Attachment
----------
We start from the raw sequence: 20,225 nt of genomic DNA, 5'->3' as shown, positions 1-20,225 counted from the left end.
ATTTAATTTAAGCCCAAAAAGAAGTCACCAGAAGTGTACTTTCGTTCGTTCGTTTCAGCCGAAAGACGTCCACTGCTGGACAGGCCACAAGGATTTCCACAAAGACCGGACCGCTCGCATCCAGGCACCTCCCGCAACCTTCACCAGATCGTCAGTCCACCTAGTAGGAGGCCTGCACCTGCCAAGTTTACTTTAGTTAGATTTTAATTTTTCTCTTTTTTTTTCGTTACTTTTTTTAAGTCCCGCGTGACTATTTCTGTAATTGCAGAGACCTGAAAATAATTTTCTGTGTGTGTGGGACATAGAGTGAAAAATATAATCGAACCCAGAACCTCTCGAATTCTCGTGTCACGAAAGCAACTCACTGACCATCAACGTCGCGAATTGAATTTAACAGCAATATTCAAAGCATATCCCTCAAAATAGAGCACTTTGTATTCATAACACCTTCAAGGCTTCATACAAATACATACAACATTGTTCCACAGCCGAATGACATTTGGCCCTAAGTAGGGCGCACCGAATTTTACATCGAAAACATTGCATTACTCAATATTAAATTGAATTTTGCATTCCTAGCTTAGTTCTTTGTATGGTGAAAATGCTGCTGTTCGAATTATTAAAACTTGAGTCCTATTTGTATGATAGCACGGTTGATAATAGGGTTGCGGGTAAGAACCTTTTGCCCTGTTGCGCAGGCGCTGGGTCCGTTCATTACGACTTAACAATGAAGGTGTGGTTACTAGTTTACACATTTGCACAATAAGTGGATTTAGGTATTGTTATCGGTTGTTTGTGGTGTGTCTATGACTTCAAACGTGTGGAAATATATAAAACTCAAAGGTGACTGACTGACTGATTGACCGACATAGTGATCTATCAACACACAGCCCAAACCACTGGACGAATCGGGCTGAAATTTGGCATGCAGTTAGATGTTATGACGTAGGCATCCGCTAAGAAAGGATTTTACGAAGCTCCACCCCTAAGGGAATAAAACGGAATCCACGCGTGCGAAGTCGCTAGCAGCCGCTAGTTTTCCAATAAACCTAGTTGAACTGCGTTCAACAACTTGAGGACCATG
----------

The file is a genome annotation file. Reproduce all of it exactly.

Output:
We start from the raw sequence: 20,225 nt of genomic DNA, 5'->3' as shown, positions 1-20,225 counted from the left end.
ATTTAATTTAAGCCCAAAAAGAAGTCACCAGAAGTGTACTTTCGTTCGTTCGTTTCAGCCGAAAGACGTCCACTGCTGGACAGGCCACAAGGATTTCCACAAAGACCGGACCGCTCGCATCCAGGCACCTCCCGCAACCTTCACCAGATCGTCAGTCCACCTAGTAGGAGGCCTGCACCTGCCAAGTTTACTTTAGTTAGATTTTAATTTTTCTCTTTTTTTTTCGTTACTTTTTTTAAGTCCCGCGTGACTATTTCTGTAATTGCAGAGACCTGAAAATAATTTTCTGTGTGTGTGGGACATAGAGTGAAAAATATAATCGAACCCAGAACCTCTCGAATTCTCGTGTCACGAAAGCAACTCACTGACCATCAACGTCGCGAATTGAATTTAACAGCAATATTCAAAGCATATCCCTCAAAATAGAGCACTTTGTATTCATAACACCTTCAAGGCTTCATACAAATACATACAACATTGTTCCACAGCCGAATGACATTTGGCCCTAAGTAGGGCGCACCGAATTTTACATCGAAAACATTGCATTACTCAATATTAAATTGAATTTTGCATTCCTAGCTTAGTTCTTTGTATGGTGAAAATGCTGCTGTTCGAATTATTAAAACTTGAGTCCTATTTGTATGATAGCACGGTTGATAATAGGGTTGCGGGTAAGAACCTTTTGCCCTGTTGCGCAGGCGCTGGGTCCGTTCATTACGACTTAACAATGAAGGTGTGGTTACTAGTTTACACATTTGCACAATAAGTGGATTTAGGTATTGTTATCGGTTGTTTGTGGTGTGTCTATGACTTCAAACGTGTGGAAATATATAAAACTCAAAGGTGACTGACTGACTGATTGACCGACATAGTGATCTATCAACACACAGCCCAAACCACTGGACGAATCGGGCTGAAATTTGGCATGCAGTTAGATGTTATGACGTAGGCATCCGCTAAGAAAGGATTTTACGAAGCTCCACCCCTAAGGGAATAAAACGGAATCCACGCGTGCGAAGTCGCTAGCAGCCGCTAGTTTTCCAATAAACCTAGTTGAACTGCGTTCAACAACTTGAGGACCATG